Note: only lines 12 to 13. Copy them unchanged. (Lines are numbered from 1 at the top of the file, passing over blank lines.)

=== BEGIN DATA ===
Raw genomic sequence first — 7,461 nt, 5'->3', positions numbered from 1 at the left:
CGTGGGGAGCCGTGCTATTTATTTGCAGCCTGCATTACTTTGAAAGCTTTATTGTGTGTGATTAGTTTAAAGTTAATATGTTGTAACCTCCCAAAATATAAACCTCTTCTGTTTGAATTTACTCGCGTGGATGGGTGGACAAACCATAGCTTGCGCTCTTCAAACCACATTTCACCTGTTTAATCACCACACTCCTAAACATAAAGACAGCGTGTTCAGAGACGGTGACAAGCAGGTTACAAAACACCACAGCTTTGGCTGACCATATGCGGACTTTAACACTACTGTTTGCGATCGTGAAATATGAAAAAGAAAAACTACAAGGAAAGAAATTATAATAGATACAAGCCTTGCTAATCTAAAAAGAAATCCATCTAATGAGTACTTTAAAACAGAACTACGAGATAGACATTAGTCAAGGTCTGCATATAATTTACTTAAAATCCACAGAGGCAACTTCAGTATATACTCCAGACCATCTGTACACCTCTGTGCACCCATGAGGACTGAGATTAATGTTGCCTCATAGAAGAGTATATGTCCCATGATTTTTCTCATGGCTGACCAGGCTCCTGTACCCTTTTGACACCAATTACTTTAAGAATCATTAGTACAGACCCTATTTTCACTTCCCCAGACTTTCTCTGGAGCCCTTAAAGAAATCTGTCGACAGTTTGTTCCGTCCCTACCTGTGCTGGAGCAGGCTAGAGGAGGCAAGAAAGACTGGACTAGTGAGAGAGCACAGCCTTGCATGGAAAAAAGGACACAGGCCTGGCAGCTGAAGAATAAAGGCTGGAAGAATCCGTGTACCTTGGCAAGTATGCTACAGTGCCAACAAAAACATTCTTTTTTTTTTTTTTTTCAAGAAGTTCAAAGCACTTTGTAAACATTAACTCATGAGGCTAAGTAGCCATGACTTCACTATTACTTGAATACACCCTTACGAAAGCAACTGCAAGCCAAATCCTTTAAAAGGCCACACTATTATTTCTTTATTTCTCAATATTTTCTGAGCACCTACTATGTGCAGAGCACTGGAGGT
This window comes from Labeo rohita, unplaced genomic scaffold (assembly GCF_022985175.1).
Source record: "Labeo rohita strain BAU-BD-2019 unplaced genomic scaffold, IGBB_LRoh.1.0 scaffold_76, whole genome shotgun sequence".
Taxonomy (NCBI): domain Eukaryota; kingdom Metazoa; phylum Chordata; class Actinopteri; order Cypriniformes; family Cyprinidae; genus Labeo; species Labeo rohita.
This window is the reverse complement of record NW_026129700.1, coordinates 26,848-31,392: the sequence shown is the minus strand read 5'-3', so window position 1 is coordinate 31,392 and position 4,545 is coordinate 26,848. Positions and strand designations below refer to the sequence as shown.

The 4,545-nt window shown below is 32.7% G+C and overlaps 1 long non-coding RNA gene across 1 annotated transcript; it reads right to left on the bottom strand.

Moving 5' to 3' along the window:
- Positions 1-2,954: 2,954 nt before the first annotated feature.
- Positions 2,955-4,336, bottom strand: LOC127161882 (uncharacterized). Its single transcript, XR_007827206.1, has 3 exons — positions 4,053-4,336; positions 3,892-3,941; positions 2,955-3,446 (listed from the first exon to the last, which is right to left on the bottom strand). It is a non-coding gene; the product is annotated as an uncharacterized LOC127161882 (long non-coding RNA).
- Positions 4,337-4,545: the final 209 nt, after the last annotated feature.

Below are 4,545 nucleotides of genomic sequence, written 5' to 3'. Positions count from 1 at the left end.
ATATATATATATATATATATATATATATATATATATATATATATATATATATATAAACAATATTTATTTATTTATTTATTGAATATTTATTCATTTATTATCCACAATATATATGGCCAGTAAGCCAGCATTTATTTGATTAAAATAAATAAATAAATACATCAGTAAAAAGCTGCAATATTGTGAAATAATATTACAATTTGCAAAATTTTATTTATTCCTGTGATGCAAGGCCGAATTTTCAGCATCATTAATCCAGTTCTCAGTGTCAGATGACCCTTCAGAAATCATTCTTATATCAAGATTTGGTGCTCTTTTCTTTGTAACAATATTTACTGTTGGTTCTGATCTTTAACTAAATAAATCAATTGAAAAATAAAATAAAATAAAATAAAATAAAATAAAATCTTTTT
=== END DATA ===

Below are 4,545 nucleotides of genomic sequence, written 5' to 3'. Positions count from 1 at the left end.
ATATATATATATATATATATATATATATATATATATATATATATATATATATATAAACAATATTTATTTATTTATTTATTGAATATTTATTCATTTATTATCCACAATATATATGGCCAGTAAGCCAGCATTTATTTGATTAAAATAAATAAATAAATACATCAGTAAAAAGCTGCAATATTGTGAAATAATATTACAATTTGCAAAATTTTATTTATTCCTGTGATGCAAGGCCGAATTTTCAGCATCATTAATCCAGTTCTCAGTGTCAGATGACCCTTCAGAAATCATTCTTATATCAAGATTTGGTGCTCTTTTCTTTGTAACAATATTTACTGTTGGTTCTGATCTTTAACTAAATAAATCAATTGAAAAATAAAATAAAATAAAATAAAATAAAATAAAATCTTTTT